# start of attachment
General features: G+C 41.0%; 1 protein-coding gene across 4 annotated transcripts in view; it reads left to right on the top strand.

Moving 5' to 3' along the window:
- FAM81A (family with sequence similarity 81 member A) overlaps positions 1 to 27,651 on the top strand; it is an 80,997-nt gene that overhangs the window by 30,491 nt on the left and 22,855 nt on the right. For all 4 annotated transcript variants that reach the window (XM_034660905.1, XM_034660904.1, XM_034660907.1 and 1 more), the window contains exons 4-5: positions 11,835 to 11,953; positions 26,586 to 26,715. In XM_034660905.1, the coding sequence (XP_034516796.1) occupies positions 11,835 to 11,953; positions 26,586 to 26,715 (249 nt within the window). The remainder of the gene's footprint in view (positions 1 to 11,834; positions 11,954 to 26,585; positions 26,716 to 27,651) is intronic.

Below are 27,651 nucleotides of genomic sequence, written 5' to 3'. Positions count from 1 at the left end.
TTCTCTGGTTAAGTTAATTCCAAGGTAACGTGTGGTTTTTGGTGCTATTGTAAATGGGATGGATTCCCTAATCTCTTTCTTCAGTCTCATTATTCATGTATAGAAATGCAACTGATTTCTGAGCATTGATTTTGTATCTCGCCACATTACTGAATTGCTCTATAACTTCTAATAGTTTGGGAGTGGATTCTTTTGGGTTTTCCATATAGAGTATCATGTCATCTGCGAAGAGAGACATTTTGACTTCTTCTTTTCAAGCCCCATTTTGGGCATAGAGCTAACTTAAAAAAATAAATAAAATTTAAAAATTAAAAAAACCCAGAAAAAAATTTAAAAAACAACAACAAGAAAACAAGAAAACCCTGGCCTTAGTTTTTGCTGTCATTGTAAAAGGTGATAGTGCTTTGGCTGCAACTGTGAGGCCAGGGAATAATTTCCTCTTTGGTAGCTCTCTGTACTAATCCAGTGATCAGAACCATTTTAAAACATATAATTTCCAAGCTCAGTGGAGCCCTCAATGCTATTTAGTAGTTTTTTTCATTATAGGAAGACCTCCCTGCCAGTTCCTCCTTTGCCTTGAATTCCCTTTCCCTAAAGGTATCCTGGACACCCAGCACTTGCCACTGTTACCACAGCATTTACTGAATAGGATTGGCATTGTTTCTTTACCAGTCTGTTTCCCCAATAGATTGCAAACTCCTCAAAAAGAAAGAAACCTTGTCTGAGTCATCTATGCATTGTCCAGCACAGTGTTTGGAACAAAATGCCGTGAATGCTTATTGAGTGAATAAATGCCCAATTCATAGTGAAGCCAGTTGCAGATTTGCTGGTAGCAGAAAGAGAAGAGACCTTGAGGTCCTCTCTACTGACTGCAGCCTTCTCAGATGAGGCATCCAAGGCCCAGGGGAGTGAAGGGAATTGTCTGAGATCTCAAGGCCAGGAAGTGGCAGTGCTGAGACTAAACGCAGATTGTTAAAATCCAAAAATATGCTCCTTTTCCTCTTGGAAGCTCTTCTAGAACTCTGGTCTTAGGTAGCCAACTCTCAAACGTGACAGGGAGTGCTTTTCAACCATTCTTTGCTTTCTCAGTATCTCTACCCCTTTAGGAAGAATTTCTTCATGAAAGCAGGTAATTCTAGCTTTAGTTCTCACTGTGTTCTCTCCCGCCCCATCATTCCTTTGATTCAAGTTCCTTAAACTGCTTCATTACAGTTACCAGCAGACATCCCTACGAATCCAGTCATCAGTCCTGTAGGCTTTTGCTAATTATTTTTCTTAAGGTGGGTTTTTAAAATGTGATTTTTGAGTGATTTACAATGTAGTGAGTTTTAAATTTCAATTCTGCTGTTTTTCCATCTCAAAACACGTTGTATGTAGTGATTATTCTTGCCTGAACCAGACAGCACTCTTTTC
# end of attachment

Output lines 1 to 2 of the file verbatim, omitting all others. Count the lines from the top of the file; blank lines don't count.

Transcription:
General features: G+C 41.0%; 1 protein-coding gene across 4 annotated transcripts in view; it reads left to right on the top strand.

Moving 5' to 3' along the window: